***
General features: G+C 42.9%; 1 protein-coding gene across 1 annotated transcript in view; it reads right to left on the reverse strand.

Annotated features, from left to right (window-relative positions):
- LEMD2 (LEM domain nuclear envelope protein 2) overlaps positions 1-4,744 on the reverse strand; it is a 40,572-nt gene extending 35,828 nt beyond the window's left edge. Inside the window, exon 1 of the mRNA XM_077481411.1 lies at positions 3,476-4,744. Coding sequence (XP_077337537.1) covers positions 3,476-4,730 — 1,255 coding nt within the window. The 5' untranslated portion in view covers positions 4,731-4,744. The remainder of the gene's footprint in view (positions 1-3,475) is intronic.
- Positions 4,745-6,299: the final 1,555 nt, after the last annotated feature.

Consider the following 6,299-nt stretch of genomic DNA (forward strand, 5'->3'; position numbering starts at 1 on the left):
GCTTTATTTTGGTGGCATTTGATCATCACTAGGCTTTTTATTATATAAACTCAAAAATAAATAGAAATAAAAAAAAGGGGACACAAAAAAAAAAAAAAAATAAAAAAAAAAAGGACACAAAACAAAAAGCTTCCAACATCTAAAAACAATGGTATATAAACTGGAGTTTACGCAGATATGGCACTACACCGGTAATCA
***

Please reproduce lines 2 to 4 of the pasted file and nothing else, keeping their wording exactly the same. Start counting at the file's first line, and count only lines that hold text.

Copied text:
Annotated features, from left to right (window-relative positions):
- LEMD2 (LEM domain nuclear envelope protein 2) overlaps positions 1-4,744 on the reverse strand; it is a 40,572-nt gene extending 35,828 nt beyond the window's left edge. Inside the window, exon 1 of the mRNA XM_077481411.1 lies at positions 3,476-4,744. Coding sequence (XP_077337537.1) covers positions 3,476-4,730 — 1,255 coding nt within the window. The 5' untranslated portion in view covers positions 4,731-4,744. The remainder of the gene's footprint in view (positions 1-3,475) is intronic.
- Positions 4,745-6,299: the final 1,555 nt, after the last annotated feature.